Fairly often, I receive queries about or submissions about New York-based events. And every time, unless they have an obvious Philadelphia connection, I reject them.
Since taking the helm of Broad Street Review last summer, I’ve instituted a pretty strict Philadelphia-area coverage radius, and I’ve received a bit of flak about it. However, our readers don’t seem to mind. It’s the writers who complain. And I get it, I really do. It’s nice to get press comps to the Metropolitan Opera or Broadway. Tickets don’t come cheap and those openings garner national interest; plus, Philadelphians head up the turnpike or hop on Amtrak every weekend. Why aren't we serving them?
I believe we are. I’m not backing down, and here’s why: in Philadelphia, we have an advantage. As our arts scene grows exponentially, regional arts coverage is shrinking. It’s insane. Today, Ben Brantley and Charles Isherwood, the New York Times theater critics, listed their top 10 New York shows for 2016. Four of those shows had Philadelphia connections, and three were developed or premiered here.
I reviewed the world premiere of one of those productions, Lightning Rod Special’s Underground Railroad Game, for the Philadelphia Inquirer, but when I searched online today for a link, it was buried in an archive for which I’d have to pay a monthly fee. We sent one of our critics, Trish McFadden, to the show’s next iteration, and it’s still available for you to read in our free archives (and will remain there).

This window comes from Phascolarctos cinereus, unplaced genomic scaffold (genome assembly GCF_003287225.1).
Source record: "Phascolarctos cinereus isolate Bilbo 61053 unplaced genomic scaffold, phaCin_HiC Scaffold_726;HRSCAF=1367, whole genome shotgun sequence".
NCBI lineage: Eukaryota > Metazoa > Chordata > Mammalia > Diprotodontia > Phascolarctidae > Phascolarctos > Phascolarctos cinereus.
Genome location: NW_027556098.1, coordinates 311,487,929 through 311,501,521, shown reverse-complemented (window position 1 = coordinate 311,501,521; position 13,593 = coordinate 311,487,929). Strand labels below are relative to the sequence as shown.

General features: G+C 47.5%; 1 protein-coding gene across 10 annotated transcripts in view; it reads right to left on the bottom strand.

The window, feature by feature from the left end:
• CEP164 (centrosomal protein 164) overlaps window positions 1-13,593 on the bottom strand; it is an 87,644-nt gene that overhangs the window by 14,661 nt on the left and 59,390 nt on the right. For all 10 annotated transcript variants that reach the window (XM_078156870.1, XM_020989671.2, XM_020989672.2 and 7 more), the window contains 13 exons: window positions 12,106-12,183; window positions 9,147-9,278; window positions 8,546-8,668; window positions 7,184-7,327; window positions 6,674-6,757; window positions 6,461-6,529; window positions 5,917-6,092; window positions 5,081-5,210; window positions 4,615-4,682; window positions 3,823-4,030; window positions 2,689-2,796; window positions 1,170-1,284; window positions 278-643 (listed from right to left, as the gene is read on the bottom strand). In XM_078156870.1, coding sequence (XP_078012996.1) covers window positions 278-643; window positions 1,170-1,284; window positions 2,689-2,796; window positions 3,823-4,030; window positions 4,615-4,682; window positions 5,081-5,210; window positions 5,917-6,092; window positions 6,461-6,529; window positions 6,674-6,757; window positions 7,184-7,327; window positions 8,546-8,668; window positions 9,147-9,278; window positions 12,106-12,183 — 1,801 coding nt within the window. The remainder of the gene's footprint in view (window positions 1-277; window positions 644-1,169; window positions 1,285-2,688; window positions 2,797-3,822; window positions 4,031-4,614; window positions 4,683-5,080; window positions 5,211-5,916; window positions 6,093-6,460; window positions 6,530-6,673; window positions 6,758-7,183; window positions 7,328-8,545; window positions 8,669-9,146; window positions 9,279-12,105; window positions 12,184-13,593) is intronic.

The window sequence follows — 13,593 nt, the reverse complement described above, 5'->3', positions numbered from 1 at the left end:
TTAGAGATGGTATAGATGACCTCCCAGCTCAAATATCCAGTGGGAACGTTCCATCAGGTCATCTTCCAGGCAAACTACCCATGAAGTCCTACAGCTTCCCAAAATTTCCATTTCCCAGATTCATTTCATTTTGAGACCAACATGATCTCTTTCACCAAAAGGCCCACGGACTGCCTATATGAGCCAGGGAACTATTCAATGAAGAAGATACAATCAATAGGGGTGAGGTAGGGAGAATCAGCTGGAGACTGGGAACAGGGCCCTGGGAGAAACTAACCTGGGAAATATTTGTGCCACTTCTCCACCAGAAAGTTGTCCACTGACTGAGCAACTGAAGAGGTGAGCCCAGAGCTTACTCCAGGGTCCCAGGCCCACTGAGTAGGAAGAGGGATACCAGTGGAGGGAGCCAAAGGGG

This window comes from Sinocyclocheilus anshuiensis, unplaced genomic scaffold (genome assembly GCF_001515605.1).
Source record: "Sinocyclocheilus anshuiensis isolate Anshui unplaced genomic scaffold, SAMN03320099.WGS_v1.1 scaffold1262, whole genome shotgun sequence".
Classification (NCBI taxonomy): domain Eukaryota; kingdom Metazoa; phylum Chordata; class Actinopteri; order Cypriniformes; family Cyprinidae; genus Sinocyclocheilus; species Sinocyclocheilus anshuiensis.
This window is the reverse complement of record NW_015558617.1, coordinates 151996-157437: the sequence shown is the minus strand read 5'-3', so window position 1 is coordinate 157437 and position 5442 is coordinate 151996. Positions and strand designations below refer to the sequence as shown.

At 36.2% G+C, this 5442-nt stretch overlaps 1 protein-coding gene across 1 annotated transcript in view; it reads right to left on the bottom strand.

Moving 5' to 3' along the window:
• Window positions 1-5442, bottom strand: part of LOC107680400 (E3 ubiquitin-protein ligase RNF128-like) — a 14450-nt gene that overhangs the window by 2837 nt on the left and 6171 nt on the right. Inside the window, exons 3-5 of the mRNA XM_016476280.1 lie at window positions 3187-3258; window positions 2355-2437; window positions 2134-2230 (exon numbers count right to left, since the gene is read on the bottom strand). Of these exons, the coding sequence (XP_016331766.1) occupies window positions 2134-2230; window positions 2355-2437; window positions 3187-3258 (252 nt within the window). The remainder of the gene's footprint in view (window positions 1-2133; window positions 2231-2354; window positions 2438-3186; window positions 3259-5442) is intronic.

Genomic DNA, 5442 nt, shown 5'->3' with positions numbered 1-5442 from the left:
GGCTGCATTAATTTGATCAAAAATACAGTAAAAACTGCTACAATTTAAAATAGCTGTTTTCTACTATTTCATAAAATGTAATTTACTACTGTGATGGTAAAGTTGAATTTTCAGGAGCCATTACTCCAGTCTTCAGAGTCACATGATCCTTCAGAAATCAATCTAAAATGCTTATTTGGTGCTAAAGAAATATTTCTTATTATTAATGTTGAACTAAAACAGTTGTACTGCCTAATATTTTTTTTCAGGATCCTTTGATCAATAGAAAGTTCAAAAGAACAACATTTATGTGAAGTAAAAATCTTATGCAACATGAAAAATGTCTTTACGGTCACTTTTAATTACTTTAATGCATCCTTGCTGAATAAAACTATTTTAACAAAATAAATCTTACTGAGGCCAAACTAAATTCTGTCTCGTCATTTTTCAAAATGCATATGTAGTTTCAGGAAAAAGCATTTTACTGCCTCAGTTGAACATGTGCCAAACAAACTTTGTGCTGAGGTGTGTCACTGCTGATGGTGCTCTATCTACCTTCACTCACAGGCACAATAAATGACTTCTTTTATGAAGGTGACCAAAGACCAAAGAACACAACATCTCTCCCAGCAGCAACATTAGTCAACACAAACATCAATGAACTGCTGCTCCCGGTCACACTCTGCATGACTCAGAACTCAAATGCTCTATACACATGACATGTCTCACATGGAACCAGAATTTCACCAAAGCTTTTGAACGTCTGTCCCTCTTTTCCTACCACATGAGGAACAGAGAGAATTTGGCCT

One show on this week’s roster, Jib: Or, the Child Who Went Forth to Learn What Fear Was, is a new musical produced by a Brooklyn-based company with the help of the Dresden Dolls’s Amanda Palmer. But they didn’t open it in Brooklyn, they opened it in Old City. And Melissa Dunphy, a Philadelphia composer whose Gonzales Cantata made its own mark on the national scene and is presently in the throes of opening her own brick-and-mortar theater, reviewed it for us.
There’s so much happening here and so much that would otherwise be overlooked that it’s — if not criminal — at least inexcusable to cover work that’s already getting reviewed from every angle elsewhere while allowing our own creative ecosystem to wither unnoticed. Take Elkins Park’s White Pines Productions. They have a new home and are doing wonderful things for their community, including producing a new holiday musical featuring disabled actors who trained with the company’s acting school. Who’s covering them? Nobody. Our podcaster Darnelle Radford recorded a half-hour long interview with their artistic director, Benjamin Lloyd.
Every week, we sift through press releases and every week, maybe a fifth of what I'd like to cover gets covered. I could go on and discuss this city’s non-theater buzz, or tell you that after 20 years of reviewing, I’ve developed a near aversion to seeing theater out of town because it means I’ll suffer an inevitable case of FoMO when I read about everything I didn’t see back home, but you get the point. But even more compelling, it seems that by limiting our coverage to our region, our readership has either remained the same or grown.
Sure, some readers could still accuse me of parochialism, but only if they don’t believe that Philly, with all its universities, festivals, cultures, arts organizations, and museums, has much to offer. And if you don’t believe that, you should really be reading more Broad Street Review.